About Naxos island
Naxos is the largest island in the Cyclades and one of the most beautiful in Greece. Its surface is 448 km2, coast length 148 km and it is 103 miles away from Piraeus and 87 miles from Rafina, which is also connected with Naxos.
West of Naxos is Paros, east is Donousa, south is Scoinousa, Irakleia, Keros and Koufonisia, north is Myconos and Dilos. The landscape presents many alternations: valleys alternate the mountains with their green coombs, which extends until the beautiful beaches.
The highest mountain is Zeus. Its height is 1004 meters and it is the highest of Cyclades.The west coast of Naxos have a lot of capes, bays and small gulfs with sand: Naxos bay, Agios Prokopios cape, Parthenos cape, Aliko cape, Agiasos bay.
The east coast is smoother. In the middle of the east coast, against Donousa, is the Moutsouna bay.
The climate of Naxos is dry, with mild winters and cool summers, because of meltemi - the yearly north wind that blows in Cyclades. The average temperature ranges from 14 to 16 in winter and 27 - 30 in summer.
Most of what we know about the early history of Naxos is linked to Greek mythology. Zeus, the father of the Ancient Greek gods, was born in Crete but grew up in Naxos and gave his name, Zas, to the highest mountain (1004 meters high) on the island.
It is said that the first inhabitants of Naxos were the Careans from Thrace, who worshipped Dionysus, the son of Zeus and god of wine and pleasure. Dionysus took up with Ariadne, the pre-Hellenic goddess of fertility, who was abandoned on the island by Theseus. The union of Ariadne and Dionysus endowed the island with fruitful grapevines and fertile soil. To honor this great gift, the inhabitants hold the "Dionysia" cultural festival every year.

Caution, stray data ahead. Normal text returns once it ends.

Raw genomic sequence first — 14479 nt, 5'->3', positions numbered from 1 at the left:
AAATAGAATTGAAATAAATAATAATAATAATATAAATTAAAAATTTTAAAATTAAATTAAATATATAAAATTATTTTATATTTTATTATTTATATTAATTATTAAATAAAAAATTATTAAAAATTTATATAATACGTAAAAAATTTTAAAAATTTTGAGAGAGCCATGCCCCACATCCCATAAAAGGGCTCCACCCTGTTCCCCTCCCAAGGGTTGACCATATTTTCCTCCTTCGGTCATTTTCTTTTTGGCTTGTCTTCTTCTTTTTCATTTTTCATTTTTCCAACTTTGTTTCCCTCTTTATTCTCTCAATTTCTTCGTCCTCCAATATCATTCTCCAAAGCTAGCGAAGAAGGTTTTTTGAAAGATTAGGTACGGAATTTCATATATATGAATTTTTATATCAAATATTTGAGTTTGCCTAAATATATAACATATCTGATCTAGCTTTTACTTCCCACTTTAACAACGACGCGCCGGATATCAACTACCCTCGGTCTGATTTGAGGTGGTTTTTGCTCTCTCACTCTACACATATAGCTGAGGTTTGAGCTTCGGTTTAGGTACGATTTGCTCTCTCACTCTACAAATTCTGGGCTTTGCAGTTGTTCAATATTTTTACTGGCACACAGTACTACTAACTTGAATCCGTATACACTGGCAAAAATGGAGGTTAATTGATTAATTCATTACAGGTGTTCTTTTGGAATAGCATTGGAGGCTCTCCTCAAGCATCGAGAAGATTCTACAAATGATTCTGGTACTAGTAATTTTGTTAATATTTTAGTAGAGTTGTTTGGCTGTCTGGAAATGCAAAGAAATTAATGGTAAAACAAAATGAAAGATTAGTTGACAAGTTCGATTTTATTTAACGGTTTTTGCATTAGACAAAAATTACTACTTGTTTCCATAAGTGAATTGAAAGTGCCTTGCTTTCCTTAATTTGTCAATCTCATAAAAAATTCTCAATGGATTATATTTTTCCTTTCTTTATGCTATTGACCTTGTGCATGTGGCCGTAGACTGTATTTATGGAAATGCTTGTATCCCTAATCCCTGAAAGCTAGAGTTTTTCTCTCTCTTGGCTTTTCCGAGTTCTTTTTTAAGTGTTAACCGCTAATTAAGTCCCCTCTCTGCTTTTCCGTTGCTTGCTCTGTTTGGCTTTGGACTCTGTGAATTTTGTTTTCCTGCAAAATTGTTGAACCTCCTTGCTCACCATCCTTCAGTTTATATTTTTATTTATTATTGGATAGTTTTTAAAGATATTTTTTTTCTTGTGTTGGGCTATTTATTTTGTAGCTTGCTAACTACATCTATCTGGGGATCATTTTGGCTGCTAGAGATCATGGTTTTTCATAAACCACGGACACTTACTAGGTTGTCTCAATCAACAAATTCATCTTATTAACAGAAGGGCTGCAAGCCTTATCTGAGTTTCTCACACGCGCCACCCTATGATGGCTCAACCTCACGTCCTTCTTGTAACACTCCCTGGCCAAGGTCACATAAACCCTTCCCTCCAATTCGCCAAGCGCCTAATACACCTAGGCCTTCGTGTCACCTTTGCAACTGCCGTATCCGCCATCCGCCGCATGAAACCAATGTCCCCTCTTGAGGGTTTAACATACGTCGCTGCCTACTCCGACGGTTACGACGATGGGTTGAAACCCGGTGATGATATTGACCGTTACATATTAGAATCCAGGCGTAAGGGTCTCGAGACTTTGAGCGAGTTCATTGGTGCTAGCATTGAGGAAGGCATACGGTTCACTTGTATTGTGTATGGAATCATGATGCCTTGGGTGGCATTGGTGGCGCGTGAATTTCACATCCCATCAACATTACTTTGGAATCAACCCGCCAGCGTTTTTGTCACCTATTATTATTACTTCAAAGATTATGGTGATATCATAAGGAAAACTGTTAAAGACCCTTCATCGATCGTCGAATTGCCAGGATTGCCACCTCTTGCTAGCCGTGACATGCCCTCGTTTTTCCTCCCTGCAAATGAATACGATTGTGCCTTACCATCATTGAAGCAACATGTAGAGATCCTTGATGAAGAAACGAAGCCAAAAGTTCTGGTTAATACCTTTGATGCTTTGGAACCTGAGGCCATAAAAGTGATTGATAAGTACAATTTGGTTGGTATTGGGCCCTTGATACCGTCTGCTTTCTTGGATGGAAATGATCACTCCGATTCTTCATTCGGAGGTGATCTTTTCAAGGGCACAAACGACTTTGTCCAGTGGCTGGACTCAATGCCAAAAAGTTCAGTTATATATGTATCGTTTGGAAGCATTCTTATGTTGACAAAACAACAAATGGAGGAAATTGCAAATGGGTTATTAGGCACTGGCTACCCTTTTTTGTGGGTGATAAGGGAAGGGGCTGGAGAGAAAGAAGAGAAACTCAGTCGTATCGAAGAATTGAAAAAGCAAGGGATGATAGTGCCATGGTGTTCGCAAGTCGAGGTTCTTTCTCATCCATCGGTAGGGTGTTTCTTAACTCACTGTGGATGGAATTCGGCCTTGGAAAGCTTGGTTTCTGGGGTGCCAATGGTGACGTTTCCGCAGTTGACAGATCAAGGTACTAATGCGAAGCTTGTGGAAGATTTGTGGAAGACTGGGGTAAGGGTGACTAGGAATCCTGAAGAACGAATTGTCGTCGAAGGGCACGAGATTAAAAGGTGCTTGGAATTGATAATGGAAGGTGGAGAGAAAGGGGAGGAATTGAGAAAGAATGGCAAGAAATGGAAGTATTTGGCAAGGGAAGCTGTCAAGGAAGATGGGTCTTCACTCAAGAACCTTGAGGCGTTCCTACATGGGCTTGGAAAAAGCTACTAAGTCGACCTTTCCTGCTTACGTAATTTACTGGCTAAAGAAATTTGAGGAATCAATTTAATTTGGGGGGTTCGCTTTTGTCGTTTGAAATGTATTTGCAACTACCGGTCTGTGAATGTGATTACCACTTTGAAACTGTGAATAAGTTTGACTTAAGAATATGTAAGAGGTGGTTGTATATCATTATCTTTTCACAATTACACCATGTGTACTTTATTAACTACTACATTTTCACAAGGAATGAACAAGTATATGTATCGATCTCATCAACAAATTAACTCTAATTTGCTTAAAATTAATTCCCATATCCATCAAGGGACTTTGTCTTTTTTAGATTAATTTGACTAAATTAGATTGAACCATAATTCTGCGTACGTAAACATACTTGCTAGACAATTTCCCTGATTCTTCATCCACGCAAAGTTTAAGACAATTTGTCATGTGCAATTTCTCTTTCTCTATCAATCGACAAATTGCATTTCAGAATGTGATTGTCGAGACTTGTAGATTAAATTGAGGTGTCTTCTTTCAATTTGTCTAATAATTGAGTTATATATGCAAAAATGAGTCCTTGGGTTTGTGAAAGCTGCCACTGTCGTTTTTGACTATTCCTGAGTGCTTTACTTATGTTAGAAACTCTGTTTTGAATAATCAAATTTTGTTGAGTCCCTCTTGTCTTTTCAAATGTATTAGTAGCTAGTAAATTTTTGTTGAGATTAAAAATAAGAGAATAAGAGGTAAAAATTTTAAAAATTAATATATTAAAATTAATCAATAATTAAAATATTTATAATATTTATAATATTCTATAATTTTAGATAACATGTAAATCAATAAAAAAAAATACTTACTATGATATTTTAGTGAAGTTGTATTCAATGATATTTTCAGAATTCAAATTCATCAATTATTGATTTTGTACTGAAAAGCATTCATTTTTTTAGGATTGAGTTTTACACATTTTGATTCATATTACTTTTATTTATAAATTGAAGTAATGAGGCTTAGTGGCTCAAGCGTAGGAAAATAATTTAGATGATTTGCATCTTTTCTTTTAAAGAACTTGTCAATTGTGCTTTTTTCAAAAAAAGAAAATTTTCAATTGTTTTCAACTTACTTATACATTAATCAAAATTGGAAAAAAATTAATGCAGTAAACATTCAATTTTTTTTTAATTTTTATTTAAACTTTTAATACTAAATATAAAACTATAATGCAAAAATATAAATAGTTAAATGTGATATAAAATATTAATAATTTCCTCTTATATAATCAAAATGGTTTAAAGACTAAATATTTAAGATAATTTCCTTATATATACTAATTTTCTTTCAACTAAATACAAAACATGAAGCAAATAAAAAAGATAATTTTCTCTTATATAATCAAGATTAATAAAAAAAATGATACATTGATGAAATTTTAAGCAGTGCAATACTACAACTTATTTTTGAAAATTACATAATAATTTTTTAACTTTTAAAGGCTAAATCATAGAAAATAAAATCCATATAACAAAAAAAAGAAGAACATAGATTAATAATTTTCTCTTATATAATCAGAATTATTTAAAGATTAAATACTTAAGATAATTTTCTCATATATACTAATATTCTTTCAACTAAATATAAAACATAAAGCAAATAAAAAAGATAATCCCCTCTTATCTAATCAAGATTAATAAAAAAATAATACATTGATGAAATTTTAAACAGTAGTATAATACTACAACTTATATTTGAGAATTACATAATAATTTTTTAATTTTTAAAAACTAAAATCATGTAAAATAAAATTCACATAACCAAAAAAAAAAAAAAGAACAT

During ancient times, Naxos was a major commercial, cultural and artistic center of many different civilizations. From the Careans, it passed to the Cretans and then to the Mycenaeans, each culture leaving its mark on the island.
During the Persian Wars, Naxos was a great supporter of the Athenian Alliance and became the first island to come under Athenian Rule. Naxos was later a part of the Empire of Alexander the Great, and subsequently part of the Roma and Byzantine Empires. Like many other Cycladic Islands, Naxos was a victim of pirate raids, which eventually drove those who lived in the coastal areas of the island to the inland regions.
In 1207, the island was occupied by the Venetian Duke Marco Sanudo. During this era, many impressive Venetian castles and towers were built. From the mid 14 th century till the Greek Revolution and Independence in the early 19 th century, Naxos belonged to the Ottoman Empire. It was finally liberated and became a part of the New Greek Rebublic in 1830.
Owing to its amazing natural features, significant historical sites and hospitable residents, Naxos has developed into one of Greece's premier holiday destinations.